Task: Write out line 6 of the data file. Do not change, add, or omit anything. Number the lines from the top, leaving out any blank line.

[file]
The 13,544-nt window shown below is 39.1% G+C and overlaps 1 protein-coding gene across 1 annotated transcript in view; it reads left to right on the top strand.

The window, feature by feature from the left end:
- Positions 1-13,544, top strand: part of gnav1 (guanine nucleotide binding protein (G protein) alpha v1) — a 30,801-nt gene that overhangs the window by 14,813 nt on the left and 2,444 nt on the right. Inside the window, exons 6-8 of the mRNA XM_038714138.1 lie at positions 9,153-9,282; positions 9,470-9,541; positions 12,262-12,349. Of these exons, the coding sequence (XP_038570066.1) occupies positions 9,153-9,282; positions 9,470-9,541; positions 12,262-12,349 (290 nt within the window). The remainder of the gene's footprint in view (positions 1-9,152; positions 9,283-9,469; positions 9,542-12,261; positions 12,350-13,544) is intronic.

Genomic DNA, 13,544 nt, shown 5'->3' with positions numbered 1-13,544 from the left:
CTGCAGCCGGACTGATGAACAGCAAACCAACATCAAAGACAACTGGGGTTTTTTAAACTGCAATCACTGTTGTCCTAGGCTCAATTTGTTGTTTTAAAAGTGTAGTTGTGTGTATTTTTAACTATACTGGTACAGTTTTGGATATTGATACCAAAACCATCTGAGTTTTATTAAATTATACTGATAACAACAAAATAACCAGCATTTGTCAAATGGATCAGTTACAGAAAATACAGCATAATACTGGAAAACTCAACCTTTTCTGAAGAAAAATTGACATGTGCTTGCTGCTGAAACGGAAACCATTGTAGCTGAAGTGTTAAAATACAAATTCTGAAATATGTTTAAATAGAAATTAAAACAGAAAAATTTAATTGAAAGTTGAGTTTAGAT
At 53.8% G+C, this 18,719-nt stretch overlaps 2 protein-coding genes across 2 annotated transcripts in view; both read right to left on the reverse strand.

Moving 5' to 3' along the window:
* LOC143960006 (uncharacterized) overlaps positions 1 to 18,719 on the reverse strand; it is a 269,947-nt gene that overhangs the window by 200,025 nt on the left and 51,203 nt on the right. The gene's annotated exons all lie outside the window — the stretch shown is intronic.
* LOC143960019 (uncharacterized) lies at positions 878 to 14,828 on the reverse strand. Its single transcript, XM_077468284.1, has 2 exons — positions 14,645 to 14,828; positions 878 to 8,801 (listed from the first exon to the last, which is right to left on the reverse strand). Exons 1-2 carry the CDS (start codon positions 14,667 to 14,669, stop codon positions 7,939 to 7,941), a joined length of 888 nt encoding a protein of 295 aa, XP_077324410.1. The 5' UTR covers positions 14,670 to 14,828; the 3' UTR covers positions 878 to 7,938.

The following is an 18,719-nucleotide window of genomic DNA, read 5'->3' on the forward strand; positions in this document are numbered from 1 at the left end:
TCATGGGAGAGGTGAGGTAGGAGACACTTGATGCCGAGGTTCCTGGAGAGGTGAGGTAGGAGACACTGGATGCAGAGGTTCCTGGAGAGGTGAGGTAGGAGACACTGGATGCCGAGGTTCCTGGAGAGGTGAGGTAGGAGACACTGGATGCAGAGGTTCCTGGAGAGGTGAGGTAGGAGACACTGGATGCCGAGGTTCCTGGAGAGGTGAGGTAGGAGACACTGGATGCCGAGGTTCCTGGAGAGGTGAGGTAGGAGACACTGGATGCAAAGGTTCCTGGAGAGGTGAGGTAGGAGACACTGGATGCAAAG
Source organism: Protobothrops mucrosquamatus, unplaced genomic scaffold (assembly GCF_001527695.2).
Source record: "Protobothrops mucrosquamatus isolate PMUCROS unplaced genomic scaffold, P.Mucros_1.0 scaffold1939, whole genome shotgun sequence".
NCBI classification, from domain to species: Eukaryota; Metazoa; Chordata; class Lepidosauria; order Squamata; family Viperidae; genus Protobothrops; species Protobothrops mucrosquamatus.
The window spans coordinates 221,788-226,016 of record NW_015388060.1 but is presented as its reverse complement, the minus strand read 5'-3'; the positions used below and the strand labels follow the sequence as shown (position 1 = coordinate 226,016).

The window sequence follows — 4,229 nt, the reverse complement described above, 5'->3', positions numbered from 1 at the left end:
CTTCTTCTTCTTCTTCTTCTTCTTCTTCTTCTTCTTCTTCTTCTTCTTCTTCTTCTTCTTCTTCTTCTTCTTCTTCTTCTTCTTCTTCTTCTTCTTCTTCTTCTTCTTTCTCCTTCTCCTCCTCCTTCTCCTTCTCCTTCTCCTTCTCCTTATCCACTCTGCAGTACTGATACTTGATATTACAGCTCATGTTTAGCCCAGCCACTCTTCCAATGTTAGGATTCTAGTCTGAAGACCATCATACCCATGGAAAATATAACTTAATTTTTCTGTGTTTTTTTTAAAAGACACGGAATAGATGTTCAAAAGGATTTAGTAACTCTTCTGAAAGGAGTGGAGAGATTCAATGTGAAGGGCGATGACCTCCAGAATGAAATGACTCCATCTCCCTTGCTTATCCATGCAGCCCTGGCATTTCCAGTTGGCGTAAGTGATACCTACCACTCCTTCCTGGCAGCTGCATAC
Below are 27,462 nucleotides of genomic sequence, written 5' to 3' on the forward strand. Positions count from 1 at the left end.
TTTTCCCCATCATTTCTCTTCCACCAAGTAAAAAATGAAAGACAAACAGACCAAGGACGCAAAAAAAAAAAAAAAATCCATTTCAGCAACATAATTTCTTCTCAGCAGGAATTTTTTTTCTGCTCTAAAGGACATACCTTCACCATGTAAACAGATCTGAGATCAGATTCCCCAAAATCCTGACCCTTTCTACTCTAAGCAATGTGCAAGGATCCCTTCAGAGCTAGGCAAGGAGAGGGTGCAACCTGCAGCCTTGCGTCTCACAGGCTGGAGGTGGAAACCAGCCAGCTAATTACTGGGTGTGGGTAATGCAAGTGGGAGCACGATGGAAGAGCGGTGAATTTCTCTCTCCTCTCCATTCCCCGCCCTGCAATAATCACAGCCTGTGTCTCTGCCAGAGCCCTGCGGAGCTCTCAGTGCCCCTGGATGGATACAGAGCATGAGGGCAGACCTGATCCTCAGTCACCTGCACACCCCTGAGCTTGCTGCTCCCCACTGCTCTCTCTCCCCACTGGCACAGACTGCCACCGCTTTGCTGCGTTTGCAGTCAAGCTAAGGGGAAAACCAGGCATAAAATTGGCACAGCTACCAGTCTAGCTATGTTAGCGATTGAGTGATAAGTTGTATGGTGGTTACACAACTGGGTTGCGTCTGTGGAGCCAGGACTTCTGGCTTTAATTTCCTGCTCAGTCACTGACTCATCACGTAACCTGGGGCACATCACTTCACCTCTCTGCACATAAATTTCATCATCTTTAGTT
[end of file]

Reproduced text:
At 53.8% G+C, this 18,719-nt stretch overlaps 2 protein-coding genes across 2 annotated transcripts in view; both read right to left on the reverse strand.